Knowledge capture and transfer - A lot of the most experienced team members who have been through almost this entire explosion of products and capabilities in the last 25 years are starting to retire. This is an often overlooked but major business concern, particularly in an industry where there is a constant influx of knowledge and processes for new products and technologies, while the knowledge pool of network understanding is simultaneously shrinking. There is a critical mass of technical expertise to be successful in the field and fewer people have this level of competence. This trend means that the collective knowledge within a group can change drastically as people retire or leave for new opportunities elsewhere.


Training capacity and gaps - Training is an ongoing challenge as it takes a large effort to make sure technicians are equipped with all the necessary information. Engineers are not getting the same level of on-the-job training as in the past as the overall knowledge base shrinks. Having the knowledge to do the job well has to be balanced against the demands of the business and critical SLA’s.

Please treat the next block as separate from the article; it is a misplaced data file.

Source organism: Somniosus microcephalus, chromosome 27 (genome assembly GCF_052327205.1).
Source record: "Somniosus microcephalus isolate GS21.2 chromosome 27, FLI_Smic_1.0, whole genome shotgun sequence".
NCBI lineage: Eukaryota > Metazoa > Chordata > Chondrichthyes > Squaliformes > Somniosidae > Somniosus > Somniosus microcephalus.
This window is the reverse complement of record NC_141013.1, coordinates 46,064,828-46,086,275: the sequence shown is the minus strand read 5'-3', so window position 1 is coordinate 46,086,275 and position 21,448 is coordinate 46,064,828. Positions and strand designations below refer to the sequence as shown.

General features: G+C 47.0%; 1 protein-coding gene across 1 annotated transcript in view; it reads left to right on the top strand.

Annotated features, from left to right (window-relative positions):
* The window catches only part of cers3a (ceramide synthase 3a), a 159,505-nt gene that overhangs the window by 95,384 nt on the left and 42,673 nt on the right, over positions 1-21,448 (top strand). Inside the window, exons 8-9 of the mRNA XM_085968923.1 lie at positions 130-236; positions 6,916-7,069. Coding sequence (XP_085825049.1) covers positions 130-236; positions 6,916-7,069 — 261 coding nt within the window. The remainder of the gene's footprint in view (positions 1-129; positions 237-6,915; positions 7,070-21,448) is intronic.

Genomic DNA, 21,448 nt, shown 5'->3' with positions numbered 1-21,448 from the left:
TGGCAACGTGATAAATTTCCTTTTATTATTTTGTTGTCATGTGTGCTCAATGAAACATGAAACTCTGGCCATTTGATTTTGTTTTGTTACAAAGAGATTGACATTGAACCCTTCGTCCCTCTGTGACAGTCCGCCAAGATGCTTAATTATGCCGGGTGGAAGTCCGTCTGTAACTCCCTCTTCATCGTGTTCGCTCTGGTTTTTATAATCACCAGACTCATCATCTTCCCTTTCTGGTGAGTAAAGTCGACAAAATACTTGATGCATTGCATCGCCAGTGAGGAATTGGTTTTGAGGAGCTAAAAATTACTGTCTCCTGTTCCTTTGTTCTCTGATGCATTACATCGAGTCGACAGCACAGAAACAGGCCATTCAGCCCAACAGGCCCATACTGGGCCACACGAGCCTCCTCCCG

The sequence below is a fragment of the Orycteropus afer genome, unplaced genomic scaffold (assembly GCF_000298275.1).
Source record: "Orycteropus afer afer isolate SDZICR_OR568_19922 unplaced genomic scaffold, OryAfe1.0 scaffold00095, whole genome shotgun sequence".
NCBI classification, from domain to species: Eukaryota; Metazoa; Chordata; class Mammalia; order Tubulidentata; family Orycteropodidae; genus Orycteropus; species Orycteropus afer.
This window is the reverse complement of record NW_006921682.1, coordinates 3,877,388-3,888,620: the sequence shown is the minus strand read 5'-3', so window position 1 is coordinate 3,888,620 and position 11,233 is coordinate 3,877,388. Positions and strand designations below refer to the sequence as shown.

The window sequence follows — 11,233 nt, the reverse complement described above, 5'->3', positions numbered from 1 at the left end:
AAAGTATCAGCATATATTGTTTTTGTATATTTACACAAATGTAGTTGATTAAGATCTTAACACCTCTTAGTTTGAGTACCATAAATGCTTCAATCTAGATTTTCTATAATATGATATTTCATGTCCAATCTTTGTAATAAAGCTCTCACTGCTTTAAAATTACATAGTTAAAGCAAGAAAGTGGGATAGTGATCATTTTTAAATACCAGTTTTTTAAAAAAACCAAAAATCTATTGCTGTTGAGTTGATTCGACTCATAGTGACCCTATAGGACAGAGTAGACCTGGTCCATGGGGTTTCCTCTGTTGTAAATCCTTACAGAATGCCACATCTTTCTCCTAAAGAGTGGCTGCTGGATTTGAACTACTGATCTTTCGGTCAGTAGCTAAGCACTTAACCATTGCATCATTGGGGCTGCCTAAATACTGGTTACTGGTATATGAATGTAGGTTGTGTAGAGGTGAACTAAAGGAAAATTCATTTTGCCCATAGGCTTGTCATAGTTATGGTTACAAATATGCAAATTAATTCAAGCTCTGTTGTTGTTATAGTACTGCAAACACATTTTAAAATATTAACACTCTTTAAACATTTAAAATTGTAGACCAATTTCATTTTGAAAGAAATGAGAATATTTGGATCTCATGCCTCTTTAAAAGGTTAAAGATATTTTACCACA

The complexity component - Expertise vs growing workload and technology advancement - There is a strong demand and need to take as much complexity as possible out of maintaining modern networks. The level of training and experience required to fully understand all the products is simply too great. It does not matter how good the tool or process is for the business, in the field environment it must be easy and intuitive enough to be adopted. It must make a technician’s job easier to do, and with technology this is often a huge challenge.

 

In a recent webinar hosted with ISE Magazine, we asked the attendees the following question related to the challenges they are facing:

 

Q - Which of these operational challenges resonates the most within your organization today?

  • Advanced product offering rollouts
  • Number of applications and tools needed to maintain these offerings